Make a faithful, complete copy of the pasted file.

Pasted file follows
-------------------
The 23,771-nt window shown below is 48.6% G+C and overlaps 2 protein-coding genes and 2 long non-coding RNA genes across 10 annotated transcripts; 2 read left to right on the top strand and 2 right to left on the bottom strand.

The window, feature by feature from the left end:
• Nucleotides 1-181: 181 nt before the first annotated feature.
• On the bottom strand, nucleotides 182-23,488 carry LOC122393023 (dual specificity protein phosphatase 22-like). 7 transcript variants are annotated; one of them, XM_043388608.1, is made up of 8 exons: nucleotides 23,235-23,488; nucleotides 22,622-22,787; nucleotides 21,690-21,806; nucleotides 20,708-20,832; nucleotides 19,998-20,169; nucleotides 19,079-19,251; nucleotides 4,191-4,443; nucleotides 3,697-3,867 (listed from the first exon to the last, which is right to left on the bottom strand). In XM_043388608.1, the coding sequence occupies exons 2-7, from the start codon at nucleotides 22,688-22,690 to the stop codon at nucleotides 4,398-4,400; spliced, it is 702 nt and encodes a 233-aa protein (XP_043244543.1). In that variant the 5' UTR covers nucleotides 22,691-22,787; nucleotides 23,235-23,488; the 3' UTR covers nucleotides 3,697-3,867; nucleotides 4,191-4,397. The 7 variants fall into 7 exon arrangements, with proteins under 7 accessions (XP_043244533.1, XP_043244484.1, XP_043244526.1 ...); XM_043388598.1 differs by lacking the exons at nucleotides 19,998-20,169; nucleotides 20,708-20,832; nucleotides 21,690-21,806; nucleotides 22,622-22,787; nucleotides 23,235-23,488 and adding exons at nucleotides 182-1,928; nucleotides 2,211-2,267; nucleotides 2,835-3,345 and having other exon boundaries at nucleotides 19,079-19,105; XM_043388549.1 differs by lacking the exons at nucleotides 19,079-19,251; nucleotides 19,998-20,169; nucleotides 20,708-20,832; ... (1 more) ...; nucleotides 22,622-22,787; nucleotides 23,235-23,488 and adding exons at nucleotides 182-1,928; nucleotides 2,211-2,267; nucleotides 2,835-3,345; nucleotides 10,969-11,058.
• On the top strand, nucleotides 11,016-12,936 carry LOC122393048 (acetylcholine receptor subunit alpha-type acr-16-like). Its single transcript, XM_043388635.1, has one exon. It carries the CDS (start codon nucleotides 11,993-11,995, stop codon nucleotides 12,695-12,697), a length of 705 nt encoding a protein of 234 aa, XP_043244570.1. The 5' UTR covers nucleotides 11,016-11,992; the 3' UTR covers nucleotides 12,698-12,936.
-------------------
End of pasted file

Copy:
The 23,771-nt window shown below is 48.6% G+C and overlaps 2 protein-coding genes and 2 long non-coding RNA genes across 10 annotated transcripts; 2 read left to right on the top strand and 2 right to left on the bottom strand.

The window, feature by feature from the left end:
• Nucleotides 1-181: 181 nt before the first annotated feature.
• On the bottom strand, nucleotides 182-23,488 carry LOC122393023 (dual specificity protein phosphatase 22-like). 7 transcript variants are annotated; one of them, XM_043388608.1, is made up of 8 exons: nucleotides 23,235-23,488; nucleotides 22,622-22,787; nucleotides 21,690-21,806; nucleotides 20,708-20,832; nucleotides 19,998-20,169; nucleotides 19,079-19,251; nucleotides 4,191-4,443; nucleotides 3,697-3,867 (listed from the first exon to the last, which is right to left on the bottom strand). In XM_043388608.1, the coding sequence occupies exons 2-7, from the start codon at nucleotides 22,688-22,690 to the stop codon at nucleotides 4,398-4,400; spliced, it is 702 nt and encodes a 233-aa protein (XP_043244543.1). In that variant the 5' UTR covers nucleotides 22,691-22,787; nucleotides 23,235-23,488; the 3' UTR covers nucleotides 3,697-3,867; nucleotides 4,191-4,397. The 7 variants fall into 7 exon arrangements, with proteins under 7 accessions (XP_043244533.1, XP_043244484.1, XP_043244526.1 ...); XM_043388598.1 differs by lacking the exons at nucleotides 19,998-20,169; nucleotides 20,708-20,832; nucleotides 21,690-21,806; nucleotides 22,622-22,787; nucleotides 23,235-23,488 and adding exons at nucleotides 182-1,928; nucleotides 2,211-2,267; nucleotides 2,835-3,345 and having other exon boundaries at nucleotides 19,079-19,105; XM_043388549.1 differs by lacking the exons at nucleotides 19,079-19,251; nucleotides 19,998-20,169; nucleotides 20,708-20,832; ... (1 more) ...; nucleotides 22,622-22,787; nucleotides 23,235-23,488 and adding exons at nucleotides 182-1,928; nucleotides 2,211-2,267; nucleotides 2,835-3,345; nucleotides 10,969-11,058.
• On the top strand, nucleotides 11,016-12,936 carry LOC122393048 (acetylcholine receptor subunit alpha-type acr-16-like). Its single transcript, XM_043388635.1, has one exon. It carries the CDS (start codon nucleotides 11,993-11,995, stop codon nucleotides 12,695-12,697), a length of 705 nt encoding a protein of 234 aa, XP_043244570.1. The 5' UTR covers nucleotides 11,016-11,992; the 3' UTR covers nucleotides 12,698-12,936.